average of 15 minutes at each bench. They really enjoy working on the different investigations, with the Cheek Cell bench often selected as one of their favorites. Below are some visitor reactions:

“We got to mix all [this] stuff together.” (Interviewer: “What’s fun about that?”) “Mixing stuff is fun.”

“It was spelled out in an easy way, so it was easy for the kids to do on their own.”

“It was interesting to be able to test some ideas for yourself. Like the anti-bacterial soap and saliva—it didn’t tell you what the answer would be, you had to test it for yourself. Then at the end it [the Lab Companion] provided some information. That … helped you understand [what] you just did. That [is what] makes these [lab benches] so good—the [combination] of experience and information” (male, 43).

The first quote above illustrates a common response of visitors; one of their goals for an informal experience is active engagement or doing fun things. The second quote is a reminder that visitors may want to explore complex issues, but prefer to do so through experiences that are easily accessible. Parents are often particularly concerned that their children are able to participate easily. The third quote from an adult describes the full spectrum of the experience and again illustrates that learners can be aware of the content and even the underlying design principles of the experience.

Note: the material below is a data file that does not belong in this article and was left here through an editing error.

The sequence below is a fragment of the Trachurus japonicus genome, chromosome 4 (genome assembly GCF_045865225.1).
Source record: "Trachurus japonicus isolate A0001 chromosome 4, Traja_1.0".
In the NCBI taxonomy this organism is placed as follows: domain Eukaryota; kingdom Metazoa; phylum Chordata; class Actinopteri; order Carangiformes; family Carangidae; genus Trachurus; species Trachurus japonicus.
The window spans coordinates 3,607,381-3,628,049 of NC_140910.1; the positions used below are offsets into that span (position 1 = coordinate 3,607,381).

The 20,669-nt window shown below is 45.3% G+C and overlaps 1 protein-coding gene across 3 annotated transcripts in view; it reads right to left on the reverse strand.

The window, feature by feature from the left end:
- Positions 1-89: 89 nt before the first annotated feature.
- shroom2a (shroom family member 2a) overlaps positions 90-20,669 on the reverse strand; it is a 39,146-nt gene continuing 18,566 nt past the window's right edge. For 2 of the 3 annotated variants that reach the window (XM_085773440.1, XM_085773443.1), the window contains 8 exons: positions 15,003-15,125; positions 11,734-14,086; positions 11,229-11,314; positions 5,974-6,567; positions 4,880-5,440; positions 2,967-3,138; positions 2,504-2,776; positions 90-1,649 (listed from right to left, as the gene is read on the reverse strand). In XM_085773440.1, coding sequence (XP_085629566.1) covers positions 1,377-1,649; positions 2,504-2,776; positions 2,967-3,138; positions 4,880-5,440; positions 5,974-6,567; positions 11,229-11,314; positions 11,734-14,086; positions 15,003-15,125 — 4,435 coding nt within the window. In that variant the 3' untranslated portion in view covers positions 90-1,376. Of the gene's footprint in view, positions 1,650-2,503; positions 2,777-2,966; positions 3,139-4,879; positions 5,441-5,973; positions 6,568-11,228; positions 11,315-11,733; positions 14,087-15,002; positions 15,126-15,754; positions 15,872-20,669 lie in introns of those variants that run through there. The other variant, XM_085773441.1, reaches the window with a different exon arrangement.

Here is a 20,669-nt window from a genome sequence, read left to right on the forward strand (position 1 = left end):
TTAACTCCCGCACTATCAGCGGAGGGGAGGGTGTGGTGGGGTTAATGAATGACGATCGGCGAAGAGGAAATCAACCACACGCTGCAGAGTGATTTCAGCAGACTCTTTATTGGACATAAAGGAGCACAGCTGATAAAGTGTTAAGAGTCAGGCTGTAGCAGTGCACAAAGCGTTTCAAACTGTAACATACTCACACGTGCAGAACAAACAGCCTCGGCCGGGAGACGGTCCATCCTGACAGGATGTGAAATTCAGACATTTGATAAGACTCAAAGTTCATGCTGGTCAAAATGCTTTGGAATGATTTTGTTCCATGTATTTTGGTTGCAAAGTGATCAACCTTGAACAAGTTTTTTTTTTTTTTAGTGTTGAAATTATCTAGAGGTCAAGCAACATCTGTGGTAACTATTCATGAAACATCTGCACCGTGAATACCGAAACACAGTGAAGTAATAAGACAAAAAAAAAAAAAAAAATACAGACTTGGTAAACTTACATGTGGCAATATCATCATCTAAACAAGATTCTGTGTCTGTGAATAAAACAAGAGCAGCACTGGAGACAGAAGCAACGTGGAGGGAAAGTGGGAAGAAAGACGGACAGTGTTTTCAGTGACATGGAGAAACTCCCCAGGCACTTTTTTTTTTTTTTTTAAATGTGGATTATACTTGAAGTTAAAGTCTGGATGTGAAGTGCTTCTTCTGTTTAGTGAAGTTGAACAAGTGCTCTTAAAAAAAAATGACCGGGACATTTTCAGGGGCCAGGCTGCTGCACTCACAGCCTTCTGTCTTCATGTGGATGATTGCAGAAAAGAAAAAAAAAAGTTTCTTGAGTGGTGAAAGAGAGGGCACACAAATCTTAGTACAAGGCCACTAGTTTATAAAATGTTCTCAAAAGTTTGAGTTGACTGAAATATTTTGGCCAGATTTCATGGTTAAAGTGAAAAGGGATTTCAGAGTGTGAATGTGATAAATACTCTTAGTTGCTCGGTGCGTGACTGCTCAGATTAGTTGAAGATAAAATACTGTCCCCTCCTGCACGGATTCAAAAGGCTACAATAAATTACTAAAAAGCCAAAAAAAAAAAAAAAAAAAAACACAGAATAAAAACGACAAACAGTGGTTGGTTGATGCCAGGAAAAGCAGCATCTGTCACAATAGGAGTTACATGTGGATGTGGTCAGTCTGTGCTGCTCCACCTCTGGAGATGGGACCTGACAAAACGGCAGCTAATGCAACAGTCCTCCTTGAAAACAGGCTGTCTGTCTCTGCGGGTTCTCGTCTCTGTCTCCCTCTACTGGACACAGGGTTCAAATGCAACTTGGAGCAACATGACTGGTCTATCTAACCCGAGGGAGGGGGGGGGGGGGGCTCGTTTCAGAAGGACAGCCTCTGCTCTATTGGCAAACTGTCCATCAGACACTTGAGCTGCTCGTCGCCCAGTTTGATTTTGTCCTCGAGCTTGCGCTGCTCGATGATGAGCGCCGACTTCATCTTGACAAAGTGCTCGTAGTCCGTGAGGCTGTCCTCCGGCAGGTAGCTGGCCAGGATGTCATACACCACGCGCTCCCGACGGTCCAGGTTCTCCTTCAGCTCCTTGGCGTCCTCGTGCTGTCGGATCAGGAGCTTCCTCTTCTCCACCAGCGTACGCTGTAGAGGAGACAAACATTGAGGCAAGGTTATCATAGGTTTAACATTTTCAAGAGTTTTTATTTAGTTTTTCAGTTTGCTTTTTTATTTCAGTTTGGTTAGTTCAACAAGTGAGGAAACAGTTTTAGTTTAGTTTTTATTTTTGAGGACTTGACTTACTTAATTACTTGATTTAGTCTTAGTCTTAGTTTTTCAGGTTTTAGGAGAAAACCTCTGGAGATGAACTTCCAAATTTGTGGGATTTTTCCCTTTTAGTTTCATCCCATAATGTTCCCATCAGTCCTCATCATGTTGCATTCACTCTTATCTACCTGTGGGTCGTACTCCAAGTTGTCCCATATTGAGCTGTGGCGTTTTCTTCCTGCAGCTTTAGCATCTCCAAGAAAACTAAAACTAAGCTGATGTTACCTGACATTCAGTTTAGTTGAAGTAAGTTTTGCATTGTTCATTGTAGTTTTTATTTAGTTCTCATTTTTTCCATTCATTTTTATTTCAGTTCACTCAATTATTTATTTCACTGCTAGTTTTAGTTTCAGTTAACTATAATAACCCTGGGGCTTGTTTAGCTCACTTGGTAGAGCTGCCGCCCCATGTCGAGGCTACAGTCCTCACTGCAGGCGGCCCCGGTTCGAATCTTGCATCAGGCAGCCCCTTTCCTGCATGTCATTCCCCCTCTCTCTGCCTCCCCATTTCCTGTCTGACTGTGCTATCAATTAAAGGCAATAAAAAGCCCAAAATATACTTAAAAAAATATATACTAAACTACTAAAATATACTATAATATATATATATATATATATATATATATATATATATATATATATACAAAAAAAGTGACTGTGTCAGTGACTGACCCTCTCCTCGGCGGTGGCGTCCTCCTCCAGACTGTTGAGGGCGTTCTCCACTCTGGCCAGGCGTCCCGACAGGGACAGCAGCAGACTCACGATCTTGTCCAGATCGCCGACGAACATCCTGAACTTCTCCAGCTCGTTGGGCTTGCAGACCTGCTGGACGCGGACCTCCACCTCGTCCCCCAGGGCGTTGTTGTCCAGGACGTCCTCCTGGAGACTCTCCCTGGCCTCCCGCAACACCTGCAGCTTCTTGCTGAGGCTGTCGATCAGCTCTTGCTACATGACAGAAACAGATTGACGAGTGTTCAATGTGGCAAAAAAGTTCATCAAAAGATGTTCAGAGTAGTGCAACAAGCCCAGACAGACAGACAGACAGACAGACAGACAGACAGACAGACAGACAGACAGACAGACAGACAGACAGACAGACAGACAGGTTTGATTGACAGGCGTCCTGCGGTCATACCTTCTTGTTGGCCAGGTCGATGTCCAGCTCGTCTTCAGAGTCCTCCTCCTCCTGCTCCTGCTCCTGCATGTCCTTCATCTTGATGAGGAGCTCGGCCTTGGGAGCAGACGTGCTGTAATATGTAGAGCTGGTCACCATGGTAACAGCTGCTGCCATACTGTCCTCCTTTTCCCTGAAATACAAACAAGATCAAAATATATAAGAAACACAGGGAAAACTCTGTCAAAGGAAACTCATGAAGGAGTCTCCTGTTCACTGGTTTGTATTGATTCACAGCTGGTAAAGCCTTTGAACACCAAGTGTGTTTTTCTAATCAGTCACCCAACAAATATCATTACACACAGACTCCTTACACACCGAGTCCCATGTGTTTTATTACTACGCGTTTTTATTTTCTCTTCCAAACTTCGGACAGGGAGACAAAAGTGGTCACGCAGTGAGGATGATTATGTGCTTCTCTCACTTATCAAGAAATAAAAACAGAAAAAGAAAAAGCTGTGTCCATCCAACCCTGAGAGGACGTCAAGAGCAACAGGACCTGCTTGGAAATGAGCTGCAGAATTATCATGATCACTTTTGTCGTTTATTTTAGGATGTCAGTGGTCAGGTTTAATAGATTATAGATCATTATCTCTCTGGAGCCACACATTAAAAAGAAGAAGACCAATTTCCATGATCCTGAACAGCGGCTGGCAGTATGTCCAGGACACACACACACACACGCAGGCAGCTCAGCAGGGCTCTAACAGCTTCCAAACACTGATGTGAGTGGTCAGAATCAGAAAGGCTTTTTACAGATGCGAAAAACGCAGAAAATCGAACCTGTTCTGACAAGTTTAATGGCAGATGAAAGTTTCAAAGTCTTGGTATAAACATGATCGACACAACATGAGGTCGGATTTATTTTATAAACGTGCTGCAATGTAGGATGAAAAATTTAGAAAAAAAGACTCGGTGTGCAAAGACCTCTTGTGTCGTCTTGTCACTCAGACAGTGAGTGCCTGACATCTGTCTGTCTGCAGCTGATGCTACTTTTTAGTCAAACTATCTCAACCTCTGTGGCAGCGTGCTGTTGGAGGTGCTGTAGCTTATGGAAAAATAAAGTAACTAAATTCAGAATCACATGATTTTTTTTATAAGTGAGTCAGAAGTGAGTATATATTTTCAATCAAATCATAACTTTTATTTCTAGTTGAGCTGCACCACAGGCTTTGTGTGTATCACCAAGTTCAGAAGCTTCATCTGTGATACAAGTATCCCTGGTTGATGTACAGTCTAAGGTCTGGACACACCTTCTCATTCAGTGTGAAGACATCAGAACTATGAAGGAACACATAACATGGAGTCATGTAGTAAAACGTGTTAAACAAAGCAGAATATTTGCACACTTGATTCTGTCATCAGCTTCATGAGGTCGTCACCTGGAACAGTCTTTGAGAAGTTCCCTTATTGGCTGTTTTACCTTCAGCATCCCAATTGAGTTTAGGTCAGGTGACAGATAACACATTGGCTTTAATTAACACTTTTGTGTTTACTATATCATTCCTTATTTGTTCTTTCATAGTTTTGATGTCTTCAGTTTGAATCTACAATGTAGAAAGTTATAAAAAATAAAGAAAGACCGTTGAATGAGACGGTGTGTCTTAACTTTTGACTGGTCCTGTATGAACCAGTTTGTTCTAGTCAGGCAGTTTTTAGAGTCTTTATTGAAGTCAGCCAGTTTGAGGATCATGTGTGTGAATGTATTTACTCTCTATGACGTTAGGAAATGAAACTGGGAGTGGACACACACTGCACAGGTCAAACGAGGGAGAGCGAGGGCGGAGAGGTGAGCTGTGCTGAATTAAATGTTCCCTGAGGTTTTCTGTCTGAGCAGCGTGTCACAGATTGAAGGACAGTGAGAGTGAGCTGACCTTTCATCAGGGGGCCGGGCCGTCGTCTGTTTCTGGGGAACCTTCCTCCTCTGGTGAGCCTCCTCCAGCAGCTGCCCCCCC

Interviews with visitors also reveal that they mostly performed the investigation outlined in the Lab Companion and then talked about what happened. The setup of the benches has been thoughtfully designed to allow for dialogue. “The museum designs these spaces to support social interaction. The benches are arranged so that small groups can do the activities together,” explains Kirsten Ellenbogen, director of evaluation and research on learning at the museum. “People can look at each other’s experiments or specimens and talk about what they see.”

These strategies appear to be working. They have been consistently successful in providing visitors with a rewarding experience. Perhaps a father, visiting with his 11-year-old daughter, best sums up the impact of a visit to Cell Lab: “I don’t know if I could really speak for the kids, but they always want to come back to the cell ones [Cell Lab benches]. It’s my favorite because it’s fun to mess around with all this stuff. Do little experiments for yourself rather than watch someone else to do it. We visit all the time and even though the experiment’s the same, the kids get just as excited…. It’s like her own little private laboratory—there are people here to help us and it’s not too crowded…. I think, for her, it’s just the chance to do something you can’t do anywhere else.”12



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